Cortana pushed the Covenant reactors to overload and plotted a course around Threshold. She had to slip into the outer reaches of its atmosphere. The heat, ionization, and planet's magnetic field might protect them from the plasma.

The flagship rolled and dived into the thin tendrils of clouds. Bands of white ammonia and amber ammonium hydrosulfide clouds snaked in sinuous ribbons. A red-purple spot of phosphorus compounds cycloned and lightning arced, illuminating an intervening layer of pale blue ice crystals.

But their ship no longer had shields. The friction heated the hull to three hundred degrees Celsius as she brushed against the upper reaches of Threshold.

On her aft cameras Cortana saw the trailing Covenant ships open fire. Their shots followed her like a pack of predator birds.

"Come and get me," she muttered.

She adjusted the attack angle of the flagship so it nosed up, which produced a slight amount of lift. She concentrated the building heat toward the ship's tail. A turbulent wake of superheated air corkscrewed behind them.

"Cortana?" Polaski said. "We're approaching the viable edge of an exit orbit. You're getting too close to the planet."

"I am aware of our trajectory, Warrant Officer," she said and snapped off the COM. The last thing she needed was a flying lesson.

The leading edge of the plasma overtook them. It roiled in their wake, churned explosively with the atmosphere. The flagship pitched and dropped in the unstable air, but the plasma diffused and caused them no further damage. Behind the flagship was an unfurling trail hundreds of kilometers long, a wide flaming gash upon Threshold.

Cortana experienced a moment of triumph—then squelched it.

There was a new problem: The concussion from that blast had altered their flight path. The heat and overpressure wave had thinned the atmosphere ... just enough to cause the flagship to drop seven hundred meters. Wisps of ice crystals washed over the prow.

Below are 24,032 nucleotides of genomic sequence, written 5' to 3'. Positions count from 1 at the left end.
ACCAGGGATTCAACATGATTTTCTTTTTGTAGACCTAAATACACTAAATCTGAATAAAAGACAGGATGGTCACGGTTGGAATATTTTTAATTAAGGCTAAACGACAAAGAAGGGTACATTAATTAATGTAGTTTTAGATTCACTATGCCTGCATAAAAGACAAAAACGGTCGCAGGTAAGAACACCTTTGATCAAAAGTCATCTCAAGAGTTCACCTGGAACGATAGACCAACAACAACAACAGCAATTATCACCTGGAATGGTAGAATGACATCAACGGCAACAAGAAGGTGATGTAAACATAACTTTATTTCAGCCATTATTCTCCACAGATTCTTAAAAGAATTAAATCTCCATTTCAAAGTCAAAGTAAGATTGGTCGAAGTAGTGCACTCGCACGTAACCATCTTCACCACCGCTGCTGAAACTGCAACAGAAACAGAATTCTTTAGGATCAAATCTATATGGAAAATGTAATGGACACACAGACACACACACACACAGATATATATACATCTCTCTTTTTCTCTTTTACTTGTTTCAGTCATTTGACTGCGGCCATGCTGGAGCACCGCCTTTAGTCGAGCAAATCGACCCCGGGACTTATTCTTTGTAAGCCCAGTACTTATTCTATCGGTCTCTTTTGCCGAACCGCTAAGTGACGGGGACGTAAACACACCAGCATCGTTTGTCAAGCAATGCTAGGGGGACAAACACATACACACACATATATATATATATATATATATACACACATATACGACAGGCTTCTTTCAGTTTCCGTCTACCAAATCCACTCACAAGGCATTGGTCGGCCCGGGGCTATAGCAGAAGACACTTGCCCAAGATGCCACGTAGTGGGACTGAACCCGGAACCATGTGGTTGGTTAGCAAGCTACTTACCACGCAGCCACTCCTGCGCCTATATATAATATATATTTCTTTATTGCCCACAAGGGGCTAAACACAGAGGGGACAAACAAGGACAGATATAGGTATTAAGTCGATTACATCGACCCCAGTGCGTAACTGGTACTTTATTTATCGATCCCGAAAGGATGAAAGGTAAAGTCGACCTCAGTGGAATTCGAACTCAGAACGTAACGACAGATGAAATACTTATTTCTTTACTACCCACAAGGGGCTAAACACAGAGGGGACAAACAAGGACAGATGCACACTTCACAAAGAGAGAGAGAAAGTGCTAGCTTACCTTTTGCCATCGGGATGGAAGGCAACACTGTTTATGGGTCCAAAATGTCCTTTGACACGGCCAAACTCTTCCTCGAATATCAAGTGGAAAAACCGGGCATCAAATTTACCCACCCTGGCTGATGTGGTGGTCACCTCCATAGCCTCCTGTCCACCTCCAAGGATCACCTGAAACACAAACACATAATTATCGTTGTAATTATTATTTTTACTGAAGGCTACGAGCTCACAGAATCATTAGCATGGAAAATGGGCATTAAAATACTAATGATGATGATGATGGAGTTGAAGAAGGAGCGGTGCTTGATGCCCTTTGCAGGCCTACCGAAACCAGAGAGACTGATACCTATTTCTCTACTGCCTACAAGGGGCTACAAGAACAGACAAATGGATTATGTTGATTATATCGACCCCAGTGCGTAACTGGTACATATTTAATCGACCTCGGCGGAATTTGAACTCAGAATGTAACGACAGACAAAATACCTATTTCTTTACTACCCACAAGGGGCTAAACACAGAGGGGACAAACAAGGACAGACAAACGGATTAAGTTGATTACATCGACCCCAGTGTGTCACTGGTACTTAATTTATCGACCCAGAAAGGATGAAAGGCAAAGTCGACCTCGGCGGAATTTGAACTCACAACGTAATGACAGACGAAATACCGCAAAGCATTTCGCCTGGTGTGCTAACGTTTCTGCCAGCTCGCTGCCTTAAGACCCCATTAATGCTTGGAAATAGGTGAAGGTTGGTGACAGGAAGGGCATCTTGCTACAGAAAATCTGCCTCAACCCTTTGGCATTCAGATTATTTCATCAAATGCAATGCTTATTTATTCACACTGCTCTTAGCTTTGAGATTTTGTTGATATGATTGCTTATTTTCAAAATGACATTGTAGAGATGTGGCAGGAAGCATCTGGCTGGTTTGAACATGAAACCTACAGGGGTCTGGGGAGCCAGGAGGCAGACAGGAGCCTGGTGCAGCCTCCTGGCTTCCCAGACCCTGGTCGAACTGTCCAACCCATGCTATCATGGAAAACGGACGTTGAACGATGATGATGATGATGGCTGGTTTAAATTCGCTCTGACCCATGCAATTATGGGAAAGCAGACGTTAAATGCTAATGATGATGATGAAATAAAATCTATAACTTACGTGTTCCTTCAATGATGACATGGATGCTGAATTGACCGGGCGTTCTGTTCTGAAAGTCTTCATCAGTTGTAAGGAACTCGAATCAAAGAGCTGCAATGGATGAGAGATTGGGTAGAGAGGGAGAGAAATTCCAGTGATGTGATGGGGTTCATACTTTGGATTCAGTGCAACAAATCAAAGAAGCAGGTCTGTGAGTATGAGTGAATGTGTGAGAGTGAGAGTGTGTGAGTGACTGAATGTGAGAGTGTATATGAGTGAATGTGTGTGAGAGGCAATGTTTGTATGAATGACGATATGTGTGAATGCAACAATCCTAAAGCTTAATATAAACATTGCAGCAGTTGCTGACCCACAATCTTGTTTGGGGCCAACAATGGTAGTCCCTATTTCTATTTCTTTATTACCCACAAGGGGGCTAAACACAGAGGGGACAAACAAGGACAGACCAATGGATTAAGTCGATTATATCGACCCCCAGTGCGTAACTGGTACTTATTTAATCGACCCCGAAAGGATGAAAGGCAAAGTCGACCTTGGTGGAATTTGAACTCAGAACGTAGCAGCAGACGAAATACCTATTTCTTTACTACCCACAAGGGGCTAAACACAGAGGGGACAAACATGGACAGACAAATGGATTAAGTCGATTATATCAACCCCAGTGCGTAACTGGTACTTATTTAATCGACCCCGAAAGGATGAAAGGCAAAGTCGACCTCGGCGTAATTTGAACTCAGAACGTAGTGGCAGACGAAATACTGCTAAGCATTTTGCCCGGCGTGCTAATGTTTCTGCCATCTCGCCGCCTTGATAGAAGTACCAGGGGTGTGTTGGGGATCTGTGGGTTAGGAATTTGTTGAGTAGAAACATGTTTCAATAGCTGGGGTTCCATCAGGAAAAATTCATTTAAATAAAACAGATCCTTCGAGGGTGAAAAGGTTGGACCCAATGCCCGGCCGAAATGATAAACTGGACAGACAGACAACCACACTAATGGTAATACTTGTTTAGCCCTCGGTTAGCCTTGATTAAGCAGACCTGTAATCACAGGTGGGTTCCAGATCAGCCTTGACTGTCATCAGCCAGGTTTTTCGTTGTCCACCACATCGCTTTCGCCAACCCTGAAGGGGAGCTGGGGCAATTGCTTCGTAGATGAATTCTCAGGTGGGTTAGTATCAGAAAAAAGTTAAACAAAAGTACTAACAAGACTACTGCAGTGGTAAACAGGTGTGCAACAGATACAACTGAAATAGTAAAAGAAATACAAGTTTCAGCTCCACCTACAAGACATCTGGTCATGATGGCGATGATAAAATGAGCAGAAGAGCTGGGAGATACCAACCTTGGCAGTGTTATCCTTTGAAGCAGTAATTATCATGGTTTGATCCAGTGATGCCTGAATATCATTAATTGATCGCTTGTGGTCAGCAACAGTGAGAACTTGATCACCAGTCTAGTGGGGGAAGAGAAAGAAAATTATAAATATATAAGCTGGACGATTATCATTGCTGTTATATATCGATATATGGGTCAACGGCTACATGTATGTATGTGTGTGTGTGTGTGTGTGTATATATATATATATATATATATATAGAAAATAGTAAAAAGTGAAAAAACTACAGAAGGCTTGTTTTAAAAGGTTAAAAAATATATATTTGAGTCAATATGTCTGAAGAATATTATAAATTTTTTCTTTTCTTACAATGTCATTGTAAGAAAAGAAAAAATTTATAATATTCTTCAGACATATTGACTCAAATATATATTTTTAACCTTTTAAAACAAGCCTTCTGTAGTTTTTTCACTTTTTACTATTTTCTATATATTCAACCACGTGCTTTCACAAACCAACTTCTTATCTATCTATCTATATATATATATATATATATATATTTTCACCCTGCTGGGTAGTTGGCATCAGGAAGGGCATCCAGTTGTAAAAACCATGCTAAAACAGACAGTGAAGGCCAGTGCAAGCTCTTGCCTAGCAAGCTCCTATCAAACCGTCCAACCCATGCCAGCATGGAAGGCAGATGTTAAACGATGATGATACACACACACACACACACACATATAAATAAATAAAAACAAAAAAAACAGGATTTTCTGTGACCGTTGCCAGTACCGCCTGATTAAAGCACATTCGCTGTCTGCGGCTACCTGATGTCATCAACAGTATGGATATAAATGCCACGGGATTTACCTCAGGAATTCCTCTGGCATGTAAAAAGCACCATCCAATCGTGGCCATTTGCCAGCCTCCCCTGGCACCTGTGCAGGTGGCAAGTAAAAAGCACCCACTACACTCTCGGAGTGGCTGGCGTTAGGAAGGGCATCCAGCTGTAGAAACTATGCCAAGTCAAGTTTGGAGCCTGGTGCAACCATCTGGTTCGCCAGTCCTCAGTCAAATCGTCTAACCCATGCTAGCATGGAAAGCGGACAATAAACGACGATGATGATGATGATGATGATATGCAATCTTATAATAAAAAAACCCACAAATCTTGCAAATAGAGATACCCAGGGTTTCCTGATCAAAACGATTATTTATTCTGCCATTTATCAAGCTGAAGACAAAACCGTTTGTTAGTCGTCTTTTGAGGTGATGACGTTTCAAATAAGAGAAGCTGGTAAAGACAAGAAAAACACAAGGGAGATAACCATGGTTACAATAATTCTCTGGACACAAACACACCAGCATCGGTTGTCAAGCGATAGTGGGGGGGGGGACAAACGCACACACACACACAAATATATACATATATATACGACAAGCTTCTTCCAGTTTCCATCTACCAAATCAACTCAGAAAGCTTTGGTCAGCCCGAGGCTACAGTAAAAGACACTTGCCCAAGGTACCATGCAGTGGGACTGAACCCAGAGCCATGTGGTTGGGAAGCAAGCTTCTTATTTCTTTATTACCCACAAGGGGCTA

They were too deep now. They didn't have enough power to break orbit. They would spiral into the atmosphere, and would ultimately be crushed by the titanic gravitational forces of Threshold.

The Chief spun in midair and planted his feet on the "ground." The gravity had been disabled in this elevator shaft. That had made traversing the many intervening decks easy . . . as long as he'd been willing to jump and trust that the power in this part of the ship wouldn't be restored.

The Engineer clutching his shoulder tapped the tiny control panel on the wall. The doors at the bottom of the shaft sighed and slowly slid apart.

Funny how the creature didn't care what or who John was. Didn't it know their races were enemies? It was clearly intelligent and could communicate. Maybe it didn't care about enemies or allies. Maybe all it wanted to do was its job.

There was a corridor ahead, five meters wide, with a vaulted ceiling. Past a final arch, the passage opened up into the cavernous reactor room. The ambient lights in the hallway and room were off. Along the far wall of the room, however, the ten-meterhigh reactor coils pulsed with blue-white lightning and threw hard shadows onto the walls.

The Master Chief adjusted his low-light filters to screen out the glow from the reactor. He made out the silhouettes of crates and other machinery. He also saw one of those shadows on the wall move ... with the distinct slouching waddle of a Covenant Grunt. Then the motion was gone.

An ambush. Of course.

He paused, listened, and heard the panting of at least half a dozen Grunts, and then the high-pitched uneasy squeaks the creatures emitted when they were excited.

This came as a relief to the Master Chief. If there was an Elite here, it would have maintained better discipline and silenced the Grunts.

Still, the Master Chief hesitated. His shields were gone, his armor breached. He had been fighting almost nonstop for what felt like years. He was forced to admit that he was at the limits of his endurance.

A good soldier always assessed the tactical situation—and right now, his situation was serious. A single lucky plasma shot could inflict third-degree burns along his arm and shoulder and incapacitate him, which would give the Grunts an opportunity to finish him off.

The Chief flexed his wounded shoulder, and pain lanced across his chest. He banished his discomfort and concentrated on how to win this fight.

It was ironic that after facing the best warriors in the Covenant, and after defeating the Flood, he could be killed by a handful of Grunts.

"Chief," Cortana said over the COM. "Are you there yet? I'm down to one last option."